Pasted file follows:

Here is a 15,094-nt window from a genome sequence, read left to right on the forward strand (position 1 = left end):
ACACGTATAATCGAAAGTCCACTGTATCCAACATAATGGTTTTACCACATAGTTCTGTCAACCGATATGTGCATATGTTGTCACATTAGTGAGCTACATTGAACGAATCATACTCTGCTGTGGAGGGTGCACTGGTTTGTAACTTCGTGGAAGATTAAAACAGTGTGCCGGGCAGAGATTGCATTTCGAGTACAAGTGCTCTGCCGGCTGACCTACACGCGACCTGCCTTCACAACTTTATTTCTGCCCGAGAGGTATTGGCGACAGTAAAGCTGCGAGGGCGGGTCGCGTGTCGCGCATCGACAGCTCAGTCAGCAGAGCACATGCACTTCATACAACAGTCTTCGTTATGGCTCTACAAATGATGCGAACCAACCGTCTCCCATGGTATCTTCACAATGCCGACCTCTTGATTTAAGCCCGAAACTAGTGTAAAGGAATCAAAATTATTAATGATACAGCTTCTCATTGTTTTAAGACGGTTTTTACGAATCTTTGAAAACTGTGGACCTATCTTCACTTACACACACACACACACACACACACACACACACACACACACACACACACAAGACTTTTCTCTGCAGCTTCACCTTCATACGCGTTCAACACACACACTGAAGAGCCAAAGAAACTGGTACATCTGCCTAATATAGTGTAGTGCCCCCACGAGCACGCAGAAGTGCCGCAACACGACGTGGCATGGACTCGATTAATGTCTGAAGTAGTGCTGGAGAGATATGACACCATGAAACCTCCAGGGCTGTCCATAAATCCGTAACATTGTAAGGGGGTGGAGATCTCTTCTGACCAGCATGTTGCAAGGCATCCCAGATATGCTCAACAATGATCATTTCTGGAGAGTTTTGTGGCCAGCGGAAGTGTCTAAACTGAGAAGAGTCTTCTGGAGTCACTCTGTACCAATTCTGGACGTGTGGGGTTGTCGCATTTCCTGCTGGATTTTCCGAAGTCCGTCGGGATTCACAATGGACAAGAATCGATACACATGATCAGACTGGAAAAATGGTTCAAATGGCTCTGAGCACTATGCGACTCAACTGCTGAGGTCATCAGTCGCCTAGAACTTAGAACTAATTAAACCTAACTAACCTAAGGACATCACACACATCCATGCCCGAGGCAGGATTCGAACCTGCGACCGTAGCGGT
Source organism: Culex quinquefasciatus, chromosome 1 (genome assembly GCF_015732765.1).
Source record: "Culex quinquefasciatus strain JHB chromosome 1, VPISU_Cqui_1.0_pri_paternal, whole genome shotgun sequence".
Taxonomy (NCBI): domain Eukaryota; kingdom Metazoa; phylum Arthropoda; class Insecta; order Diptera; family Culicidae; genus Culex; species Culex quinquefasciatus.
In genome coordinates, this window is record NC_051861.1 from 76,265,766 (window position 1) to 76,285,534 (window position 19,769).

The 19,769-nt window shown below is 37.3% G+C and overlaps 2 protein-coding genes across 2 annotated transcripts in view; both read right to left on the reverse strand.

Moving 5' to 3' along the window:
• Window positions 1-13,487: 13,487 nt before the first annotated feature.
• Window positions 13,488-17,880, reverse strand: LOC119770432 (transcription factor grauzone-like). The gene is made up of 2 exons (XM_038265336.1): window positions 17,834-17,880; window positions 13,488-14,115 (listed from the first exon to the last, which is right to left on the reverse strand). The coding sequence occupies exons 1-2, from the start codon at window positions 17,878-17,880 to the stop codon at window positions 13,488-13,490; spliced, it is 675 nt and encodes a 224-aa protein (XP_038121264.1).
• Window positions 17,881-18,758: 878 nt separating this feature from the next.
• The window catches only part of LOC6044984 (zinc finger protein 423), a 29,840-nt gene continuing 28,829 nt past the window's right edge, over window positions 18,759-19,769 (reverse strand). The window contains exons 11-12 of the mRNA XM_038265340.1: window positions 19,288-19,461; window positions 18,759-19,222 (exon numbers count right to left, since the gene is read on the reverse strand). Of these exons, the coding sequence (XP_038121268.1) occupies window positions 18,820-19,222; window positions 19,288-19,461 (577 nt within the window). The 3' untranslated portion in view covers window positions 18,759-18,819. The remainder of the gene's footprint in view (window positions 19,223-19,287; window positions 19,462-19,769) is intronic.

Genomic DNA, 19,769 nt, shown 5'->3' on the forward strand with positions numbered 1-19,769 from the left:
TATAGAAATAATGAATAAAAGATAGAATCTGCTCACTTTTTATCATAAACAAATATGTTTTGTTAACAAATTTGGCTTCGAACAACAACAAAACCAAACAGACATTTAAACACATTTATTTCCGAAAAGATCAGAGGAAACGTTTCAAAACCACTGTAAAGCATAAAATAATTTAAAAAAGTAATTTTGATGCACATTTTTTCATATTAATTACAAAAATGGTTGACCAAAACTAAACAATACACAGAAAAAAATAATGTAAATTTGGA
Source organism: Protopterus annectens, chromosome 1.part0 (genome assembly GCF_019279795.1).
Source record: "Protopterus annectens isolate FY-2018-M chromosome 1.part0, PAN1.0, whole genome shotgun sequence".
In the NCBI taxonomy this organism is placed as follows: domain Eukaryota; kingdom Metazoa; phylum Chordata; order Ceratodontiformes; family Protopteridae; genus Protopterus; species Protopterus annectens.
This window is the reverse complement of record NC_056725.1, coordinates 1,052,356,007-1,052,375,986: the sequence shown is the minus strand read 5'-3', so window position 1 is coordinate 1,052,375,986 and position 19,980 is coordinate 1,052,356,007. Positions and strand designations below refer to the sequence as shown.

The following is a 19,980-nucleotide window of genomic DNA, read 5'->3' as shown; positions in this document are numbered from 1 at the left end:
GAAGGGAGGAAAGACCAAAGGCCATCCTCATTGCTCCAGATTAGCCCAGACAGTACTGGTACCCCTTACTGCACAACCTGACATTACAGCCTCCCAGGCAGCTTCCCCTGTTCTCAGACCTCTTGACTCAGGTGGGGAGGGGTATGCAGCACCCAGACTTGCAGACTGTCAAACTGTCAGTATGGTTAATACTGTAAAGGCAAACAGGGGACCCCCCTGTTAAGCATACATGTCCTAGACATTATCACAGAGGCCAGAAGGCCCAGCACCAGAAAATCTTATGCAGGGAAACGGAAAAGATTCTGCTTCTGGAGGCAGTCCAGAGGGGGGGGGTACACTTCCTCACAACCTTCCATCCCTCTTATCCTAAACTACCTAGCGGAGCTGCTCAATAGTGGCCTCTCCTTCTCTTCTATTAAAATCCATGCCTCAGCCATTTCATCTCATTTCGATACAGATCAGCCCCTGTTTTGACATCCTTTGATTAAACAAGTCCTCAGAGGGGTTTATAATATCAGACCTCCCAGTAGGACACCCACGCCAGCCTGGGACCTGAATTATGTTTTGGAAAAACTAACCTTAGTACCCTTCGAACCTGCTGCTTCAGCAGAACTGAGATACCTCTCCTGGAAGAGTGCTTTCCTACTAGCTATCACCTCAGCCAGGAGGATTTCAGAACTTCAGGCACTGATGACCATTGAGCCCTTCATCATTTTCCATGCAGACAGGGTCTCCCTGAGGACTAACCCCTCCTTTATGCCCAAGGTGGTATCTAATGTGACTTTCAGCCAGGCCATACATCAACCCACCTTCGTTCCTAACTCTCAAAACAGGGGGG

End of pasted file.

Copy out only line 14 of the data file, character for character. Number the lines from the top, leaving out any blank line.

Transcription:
TATAGAAATAATGAATAAAAGATAGAATCTGCTCACTTTTTATCATAAACAAATATGTTTTGTTAACAAATTTGGCTTCGAACAACAACAAAACCAAACAGACATTTAAACACATTTATTTCCGAAAAGATCAGAGGAAACGTTTCAAAACCACTGTAAAGCATAAAATAATTTAAAAAAGTAATTTTGATGCACATTTTTTCATATTAATTACAAAAATGGTTGACCAAAACTAAACAATACACAGAAAAAAATAATGTAAATTTGGA